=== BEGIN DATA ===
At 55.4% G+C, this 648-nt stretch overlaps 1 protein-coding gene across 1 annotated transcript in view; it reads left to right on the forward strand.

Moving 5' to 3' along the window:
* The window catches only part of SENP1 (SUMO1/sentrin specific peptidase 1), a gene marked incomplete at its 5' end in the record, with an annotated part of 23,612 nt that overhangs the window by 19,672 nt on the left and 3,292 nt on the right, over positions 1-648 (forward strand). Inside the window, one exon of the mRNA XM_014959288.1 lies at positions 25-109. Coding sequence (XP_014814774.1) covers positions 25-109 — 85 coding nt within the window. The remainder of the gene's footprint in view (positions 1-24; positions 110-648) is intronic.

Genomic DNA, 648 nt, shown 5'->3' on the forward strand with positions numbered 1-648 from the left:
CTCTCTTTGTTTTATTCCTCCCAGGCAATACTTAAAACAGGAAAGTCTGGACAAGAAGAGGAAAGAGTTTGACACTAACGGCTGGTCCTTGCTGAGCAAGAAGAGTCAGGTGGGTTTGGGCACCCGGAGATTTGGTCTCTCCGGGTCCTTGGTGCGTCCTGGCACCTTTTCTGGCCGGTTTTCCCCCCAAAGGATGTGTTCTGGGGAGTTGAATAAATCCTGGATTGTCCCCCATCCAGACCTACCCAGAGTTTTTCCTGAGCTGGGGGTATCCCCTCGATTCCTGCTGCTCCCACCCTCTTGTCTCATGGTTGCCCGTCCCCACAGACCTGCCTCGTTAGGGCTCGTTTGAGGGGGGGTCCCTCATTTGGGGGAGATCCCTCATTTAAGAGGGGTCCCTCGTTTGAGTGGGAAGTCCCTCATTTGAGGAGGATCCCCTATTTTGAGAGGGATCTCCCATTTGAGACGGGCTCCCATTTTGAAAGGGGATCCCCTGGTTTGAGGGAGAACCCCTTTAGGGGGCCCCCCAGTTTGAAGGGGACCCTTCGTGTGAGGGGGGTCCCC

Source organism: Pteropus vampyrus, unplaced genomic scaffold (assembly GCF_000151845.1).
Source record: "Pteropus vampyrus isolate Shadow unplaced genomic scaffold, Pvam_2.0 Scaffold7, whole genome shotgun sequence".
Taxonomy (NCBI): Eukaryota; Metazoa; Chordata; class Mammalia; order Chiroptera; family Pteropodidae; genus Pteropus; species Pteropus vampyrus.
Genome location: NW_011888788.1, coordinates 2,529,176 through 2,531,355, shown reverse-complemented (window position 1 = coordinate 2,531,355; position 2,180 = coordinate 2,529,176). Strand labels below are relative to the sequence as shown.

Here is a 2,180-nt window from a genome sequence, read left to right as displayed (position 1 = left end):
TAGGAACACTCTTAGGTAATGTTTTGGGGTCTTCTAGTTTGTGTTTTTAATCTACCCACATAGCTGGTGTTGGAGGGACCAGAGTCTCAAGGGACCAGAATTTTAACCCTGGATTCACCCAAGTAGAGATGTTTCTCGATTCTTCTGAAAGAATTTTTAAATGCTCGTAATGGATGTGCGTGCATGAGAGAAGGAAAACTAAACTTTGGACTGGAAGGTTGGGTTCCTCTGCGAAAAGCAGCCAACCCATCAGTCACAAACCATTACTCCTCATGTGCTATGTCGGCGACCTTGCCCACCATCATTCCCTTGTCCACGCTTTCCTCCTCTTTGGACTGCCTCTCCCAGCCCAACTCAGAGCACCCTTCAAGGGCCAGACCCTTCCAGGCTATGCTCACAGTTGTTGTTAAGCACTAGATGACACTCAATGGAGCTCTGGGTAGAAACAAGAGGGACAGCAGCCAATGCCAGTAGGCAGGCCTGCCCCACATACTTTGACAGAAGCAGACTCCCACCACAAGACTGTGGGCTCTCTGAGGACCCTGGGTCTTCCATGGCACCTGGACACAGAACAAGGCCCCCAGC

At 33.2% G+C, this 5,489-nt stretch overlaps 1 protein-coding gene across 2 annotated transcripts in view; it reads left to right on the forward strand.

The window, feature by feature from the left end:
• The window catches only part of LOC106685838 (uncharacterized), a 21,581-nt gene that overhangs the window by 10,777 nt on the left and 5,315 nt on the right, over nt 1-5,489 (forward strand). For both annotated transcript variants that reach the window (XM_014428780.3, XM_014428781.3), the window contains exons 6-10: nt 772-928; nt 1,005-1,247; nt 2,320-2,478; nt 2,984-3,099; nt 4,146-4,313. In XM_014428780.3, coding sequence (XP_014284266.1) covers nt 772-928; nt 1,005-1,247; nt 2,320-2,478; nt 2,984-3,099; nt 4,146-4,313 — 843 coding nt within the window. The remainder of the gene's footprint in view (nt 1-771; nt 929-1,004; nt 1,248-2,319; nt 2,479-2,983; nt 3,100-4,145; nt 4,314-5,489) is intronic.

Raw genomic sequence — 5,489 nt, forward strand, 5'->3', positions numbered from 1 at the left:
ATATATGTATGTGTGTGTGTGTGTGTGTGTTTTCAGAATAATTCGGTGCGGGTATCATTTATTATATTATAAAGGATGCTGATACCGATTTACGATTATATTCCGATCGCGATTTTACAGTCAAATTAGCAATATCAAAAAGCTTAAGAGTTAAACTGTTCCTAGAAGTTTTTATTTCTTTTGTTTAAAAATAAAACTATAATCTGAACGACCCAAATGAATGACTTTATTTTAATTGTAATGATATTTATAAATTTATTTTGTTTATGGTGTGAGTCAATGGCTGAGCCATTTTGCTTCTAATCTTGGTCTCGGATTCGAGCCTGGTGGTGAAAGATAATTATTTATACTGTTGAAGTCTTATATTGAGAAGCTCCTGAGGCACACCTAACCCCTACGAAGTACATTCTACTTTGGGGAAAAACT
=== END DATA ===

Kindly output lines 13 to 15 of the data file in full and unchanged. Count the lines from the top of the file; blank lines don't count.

The window, feature by feature from the left end:
• The window catches only part of LOC106685838 (uncharacterized), a 21,581-nt gene that overhangs the window by 10,777 nt on the left and 5,315 nt on the right, over nt 1-5,489 (forward strand). For both annotated transcript variants that reach the window (XM_014428780.3, XM_014428781.3), the window contains exons 6-10: nt 772-928; nt 1,005-1,247; nt 2,320-2,478; nt 2,984-3,099; nt 4,146-4,313. In XM_014428780.3, coding sequence (XP_014284266.1) covers nt 772-928; nt 1,005-1,247; nt 2,320-2,478; nt 2,984-3,099; nt 4,146-4,313 — 843 coding nt within the window. The remainder of the gene's footprint in view (nt 1-771; nt 929-1,004; nt 1,248-2,319; nt 2,479-2,983; nt 3,100-4,145; nt 4,314-5,489) is intronic.

Raw genomic sequence — 5,489 nt, forward strand, 5'->3', positions numbered from 1 at the left: